On Tuesday evening, bright lights and a loud bang suddenly flashed across the sky in several states, surprising residents. As it turns out, the incident was actually a suspected meteor in the Midwest — and this video shot by a resident in Michigan illustrates the power and beauty of the celestial event.
The video was first shared by a local TV reporter in Detroit, who indicated that a viewer had sent the footage in. The clip features a large orb of light appearing to come down from the sky, then quickly bursting and disappearing. Many people across the Midwest, including Michigan but also in Ohio, Illinois, and Wisconsin, also shared similar videos, with many wondering exactly what was happening.
Indeed, many residents began to call 911, concerned for their safety after hearing and seeing the meteor. The flood of 911 calls prompted Ingham County's Office of Homeland Security and Emergency Management in Mason, Michigan to issue a Facebook post and text alert at around 8:30 p.m. ET saying that the event was likely a "fireball meteor" and that there was no need to contact emergency services. The post also indicated that there were no signs of damage from the suspected meteor and that the "bang" sound residents heard was likely the sound of the meteor breaking up.
At around 8:30 p.m. local time, the National Weather Service (NWS) of Detroit similarly issued a tweet indicating that the event was "likely" a meteor, though, at the time, the agency was waiting on official confirmation. At approximately 10:30 p.m., the NWS issued a follow-up tweet saying that the United States Geological Survey (USGS) had, in fact, confirmed that the incident was a meteor that occurred around 8:10 p.m. ET — and that the meteor actually caused a 2.0 magnitude earthquake.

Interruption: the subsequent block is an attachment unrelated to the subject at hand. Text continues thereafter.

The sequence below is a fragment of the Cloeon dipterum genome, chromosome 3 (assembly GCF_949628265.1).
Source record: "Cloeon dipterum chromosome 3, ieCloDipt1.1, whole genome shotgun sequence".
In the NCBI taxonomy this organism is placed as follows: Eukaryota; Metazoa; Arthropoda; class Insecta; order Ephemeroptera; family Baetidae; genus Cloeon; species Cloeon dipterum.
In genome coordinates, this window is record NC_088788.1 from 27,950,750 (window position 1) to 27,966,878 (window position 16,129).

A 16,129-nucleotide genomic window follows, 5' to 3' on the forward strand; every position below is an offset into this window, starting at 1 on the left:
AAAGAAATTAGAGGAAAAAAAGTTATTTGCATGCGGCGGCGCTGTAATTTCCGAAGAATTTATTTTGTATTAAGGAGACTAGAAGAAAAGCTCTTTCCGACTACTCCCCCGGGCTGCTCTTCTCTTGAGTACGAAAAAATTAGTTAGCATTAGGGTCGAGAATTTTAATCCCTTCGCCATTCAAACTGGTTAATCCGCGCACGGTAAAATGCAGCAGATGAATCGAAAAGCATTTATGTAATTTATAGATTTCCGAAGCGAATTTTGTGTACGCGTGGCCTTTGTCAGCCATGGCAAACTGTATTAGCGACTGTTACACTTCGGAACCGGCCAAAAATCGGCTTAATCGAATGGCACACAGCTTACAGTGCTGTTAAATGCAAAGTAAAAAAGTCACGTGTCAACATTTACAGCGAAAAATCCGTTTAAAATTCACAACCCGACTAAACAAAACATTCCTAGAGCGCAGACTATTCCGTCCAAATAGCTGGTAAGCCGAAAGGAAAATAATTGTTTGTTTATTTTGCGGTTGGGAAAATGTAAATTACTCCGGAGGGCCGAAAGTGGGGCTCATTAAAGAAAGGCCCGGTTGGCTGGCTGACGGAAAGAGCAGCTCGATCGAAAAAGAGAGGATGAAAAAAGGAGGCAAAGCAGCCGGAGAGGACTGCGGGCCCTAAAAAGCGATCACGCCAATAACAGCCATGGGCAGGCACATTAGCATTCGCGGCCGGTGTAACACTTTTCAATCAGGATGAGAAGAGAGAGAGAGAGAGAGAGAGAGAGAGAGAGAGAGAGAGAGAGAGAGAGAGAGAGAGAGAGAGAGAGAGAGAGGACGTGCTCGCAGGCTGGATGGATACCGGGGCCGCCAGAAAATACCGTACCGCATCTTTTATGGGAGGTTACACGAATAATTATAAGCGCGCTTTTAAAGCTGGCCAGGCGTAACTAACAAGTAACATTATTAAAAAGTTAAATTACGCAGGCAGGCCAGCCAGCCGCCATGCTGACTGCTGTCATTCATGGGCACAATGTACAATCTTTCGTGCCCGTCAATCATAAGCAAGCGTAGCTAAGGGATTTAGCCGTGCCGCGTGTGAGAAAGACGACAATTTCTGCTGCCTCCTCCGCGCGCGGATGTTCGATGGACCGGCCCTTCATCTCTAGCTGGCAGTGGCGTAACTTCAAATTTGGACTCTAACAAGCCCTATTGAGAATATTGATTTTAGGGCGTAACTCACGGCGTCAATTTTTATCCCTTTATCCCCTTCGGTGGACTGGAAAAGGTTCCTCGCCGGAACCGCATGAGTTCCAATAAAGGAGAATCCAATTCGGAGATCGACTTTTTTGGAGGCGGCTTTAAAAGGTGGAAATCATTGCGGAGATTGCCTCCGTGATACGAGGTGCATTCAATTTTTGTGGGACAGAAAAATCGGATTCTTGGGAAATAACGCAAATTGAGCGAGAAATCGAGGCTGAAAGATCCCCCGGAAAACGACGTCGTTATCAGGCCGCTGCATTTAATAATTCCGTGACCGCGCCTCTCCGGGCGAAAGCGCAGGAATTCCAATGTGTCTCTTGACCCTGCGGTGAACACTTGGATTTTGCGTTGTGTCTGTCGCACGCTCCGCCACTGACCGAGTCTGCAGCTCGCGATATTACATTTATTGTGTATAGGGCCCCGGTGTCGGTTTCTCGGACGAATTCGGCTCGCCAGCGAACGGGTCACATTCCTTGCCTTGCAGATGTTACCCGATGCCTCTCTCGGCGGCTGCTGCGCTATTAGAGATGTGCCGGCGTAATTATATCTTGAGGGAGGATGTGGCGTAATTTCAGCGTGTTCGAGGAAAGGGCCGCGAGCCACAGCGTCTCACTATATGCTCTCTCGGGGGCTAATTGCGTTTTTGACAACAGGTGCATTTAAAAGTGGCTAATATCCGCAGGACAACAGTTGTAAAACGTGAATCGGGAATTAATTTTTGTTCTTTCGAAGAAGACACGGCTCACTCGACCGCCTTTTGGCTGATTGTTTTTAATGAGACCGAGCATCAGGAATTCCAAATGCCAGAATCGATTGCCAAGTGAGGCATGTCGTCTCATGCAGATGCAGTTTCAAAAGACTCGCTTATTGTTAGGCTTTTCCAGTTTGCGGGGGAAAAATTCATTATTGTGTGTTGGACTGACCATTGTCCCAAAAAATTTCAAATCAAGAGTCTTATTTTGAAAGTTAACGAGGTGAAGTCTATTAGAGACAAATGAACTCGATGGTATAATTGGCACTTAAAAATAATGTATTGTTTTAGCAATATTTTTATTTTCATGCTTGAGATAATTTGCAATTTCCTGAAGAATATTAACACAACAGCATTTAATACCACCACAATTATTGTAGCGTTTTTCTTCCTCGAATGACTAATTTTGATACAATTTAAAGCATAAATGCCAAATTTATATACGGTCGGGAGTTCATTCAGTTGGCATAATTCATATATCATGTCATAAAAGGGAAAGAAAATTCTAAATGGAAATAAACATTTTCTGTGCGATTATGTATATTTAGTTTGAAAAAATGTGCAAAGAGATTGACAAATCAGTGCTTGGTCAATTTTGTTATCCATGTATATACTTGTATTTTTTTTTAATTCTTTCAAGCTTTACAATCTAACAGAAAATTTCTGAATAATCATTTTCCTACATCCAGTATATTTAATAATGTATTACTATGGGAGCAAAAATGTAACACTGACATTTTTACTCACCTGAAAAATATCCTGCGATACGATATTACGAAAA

According to the American Meteor Society, a "fireball" meteor is a meteor that is "very bright." The society indicates on its website that the brightness level of a fireball is usually stronger than magnitude -4, which constitutes the same magnitude as the planet Venus.
Those on social media were certainly very intrigued by the meteor, as hashtag #meteor was trending shortly after the occurrence. A variety of users accross the Midwest shared their own experiences and reactions to the event.
Some on Twitter expressed gratitude that they had witnessed the rare event, with one user noting, "Just saw a meteor streak across the sky just now. It was followed by loud booms about 3 minutes later. Bright blue and orange fire. So glad I saw it!!" Another user also joked that finding out more information about the meteor had consumed her entire evening, saying, "I had every intention of being productive tonight, but then a
#meteor flew over #Detroit and I'm suddenly a meteorologist."
Others on social media lightheartedly shared their reactions to the event. One user noted that he was glad he "survived" the "#MichiganMeteor2018." Another user revealed his shock at the initial "bang" of the meteor, saying, "Thought I was having a stroke, paired with burglars stomping on my roof and an earthquake. Luckily it was just space debris exploding upon entry
Still others noted their surprise that there was no advance warning of the event, with one user asking, "... If a meteor can light up the sky and shake the ground from Cincinnati OH, north to Flint,MI and from St'Joseph,MI to Windsor ON, don't you think we should have gotten a heads up to something that big? No one seen that coming?"
Tuesday's meteor event will certainly be something that many across the Midwest remember, both through their own experiences as well as via the many powerful video clips and photos of the event.